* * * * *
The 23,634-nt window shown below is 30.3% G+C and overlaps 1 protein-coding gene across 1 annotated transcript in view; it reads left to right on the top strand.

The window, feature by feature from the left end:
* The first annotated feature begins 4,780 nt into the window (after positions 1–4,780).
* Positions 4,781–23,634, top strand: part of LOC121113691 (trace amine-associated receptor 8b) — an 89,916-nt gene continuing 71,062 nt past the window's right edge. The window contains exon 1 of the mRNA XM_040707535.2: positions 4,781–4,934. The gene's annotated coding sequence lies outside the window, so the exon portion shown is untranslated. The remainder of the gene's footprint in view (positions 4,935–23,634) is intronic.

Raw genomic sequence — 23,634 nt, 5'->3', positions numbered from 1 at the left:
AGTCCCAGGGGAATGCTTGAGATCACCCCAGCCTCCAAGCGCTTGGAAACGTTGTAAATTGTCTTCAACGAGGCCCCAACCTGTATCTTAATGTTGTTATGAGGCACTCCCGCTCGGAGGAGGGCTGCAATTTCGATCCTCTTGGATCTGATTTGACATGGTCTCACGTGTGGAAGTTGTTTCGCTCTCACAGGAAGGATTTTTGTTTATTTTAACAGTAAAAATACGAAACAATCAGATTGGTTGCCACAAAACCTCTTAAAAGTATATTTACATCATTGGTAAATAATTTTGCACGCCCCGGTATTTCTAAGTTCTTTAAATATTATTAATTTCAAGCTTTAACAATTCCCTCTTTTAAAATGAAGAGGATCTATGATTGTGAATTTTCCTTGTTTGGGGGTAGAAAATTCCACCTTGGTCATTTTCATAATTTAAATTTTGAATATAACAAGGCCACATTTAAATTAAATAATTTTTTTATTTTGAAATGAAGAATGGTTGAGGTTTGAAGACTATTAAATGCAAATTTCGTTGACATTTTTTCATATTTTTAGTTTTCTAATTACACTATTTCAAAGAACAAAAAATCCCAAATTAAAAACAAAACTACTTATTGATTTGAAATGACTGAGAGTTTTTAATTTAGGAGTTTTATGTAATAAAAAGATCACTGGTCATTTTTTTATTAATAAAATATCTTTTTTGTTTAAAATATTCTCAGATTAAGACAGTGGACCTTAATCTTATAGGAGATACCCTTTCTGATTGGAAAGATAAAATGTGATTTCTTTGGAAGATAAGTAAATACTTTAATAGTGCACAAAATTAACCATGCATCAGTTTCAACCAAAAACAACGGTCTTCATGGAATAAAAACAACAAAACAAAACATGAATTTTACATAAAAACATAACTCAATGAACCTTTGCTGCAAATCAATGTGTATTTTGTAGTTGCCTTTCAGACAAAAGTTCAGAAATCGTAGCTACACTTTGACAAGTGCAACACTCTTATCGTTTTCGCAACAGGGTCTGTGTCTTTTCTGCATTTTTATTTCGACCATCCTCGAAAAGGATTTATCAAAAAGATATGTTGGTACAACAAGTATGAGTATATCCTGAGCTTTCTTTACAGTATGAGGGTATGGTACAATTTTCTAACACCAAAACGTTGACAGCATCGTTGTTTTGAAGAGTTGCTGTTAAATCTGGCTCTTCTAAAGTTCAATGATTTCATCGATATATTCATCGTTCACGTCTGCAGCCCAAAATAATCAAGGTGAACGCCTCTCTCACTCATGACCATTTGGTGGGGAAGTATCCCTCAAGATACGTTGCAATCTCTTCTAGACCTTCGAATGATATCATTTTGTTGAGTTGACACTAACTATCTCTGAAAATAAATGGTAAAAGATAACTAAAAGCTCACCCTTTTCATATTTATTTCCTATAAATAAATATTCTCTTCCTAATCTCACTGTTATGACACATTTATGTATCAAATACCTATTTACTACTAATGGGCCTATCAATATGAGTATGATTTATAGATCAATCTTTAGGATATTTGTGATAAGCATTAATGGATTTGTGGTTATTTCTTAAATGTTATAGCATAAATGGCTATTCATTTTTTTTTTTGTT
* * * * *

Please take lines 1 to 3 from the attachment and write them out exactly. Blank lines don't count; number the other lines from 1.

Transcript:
The 23,634-nt window shown below is 30.3% G+C and overlaps 1 protein-coding gene across 1 annotated transcript in view; it reads left to right on the top strand.

The window, feature by feature from the left end:
* The first annotated feature begins 4,780 nt into the window (after positions 1–4,780).